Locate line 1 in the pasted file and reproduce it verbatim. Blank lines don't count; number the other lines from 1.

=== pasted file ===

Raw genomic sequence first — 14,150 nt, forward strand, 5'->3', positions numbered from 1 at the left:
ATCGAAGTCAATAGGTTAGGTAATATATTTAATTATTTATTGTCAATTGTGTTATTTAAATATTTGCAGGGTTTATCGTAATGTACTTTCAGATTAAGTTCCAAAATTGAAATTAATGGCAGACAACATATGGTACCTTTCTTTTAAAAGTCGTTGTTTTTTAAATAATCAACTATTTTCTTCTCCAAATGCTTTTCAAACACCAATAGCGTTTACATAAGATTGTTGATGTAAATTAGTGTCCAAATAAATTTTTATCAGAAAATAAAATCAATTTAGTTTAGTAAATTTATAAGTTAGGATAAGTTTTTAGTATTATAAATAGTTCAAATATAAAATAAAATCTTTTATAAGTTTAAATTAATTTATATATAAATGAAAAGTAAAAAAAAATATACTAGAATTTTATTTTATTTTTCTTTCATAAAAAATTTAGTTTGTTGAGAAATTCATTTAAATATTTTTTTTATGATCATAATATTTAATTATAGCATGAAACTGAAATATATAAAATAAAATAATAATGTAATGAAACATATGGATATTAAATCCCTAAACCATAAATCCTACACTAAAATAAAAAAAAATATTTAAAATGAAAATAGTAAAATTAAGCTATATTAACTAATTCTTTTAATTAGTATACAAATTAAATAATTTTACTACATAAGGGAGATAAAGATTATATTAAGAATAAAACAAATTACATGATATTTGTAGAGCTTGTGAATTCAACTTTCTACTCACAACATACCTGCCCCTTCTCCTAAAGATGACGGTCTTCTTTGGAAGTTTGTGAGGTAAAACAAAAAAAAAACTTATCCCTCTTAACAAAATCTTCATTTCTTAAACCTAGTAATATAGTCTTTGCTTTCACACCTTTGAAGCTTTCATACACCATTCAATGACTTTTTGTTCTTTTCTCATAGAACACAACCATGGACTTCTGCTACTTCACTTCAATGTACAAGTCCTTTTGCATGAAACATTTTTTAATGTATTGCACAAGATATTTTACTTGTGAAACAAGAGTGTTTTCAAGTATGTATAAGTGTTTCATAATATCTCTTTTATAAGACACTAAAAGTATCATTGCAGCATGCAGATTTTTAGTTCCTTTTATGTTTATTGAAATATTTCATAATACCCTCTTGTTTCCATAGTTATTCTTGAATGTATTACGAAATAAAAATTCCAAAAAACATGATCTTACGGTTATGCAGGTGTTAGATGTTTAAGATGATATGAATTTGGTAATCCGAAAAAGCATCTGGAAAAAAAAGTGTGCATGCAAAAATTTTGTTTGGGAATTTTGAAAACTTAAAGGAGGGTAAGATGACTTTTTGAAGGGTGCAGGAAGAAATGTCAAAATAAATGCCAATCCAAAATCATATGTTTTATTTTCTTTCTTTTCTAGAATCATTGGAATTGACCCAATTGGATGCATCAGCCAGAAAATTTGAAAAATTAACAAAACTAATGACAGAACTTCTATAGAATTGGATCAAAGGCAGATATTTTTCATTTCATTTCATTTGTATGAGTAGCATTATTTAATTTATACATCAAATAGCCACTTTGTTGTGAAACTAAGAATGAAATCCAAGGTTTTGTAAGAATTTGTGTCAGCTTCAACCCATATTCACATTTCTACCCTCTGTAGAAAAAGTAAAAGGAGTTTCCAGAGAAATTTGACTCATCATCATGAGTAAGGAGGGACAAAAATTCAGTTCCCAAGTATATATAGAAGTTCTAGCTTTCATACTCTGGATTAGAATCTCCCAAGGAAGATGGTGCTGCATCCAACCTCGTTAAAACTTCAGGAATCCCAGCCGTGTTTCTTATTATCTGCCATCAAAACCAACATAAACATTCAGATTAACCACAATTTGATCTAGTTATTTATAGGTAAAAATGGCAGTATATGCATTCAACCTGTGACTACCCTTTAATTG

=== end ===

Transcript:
Raw genomic sequence first — 14,150 nt, forward strand, 5'->3', positions numbered from 1 at the left: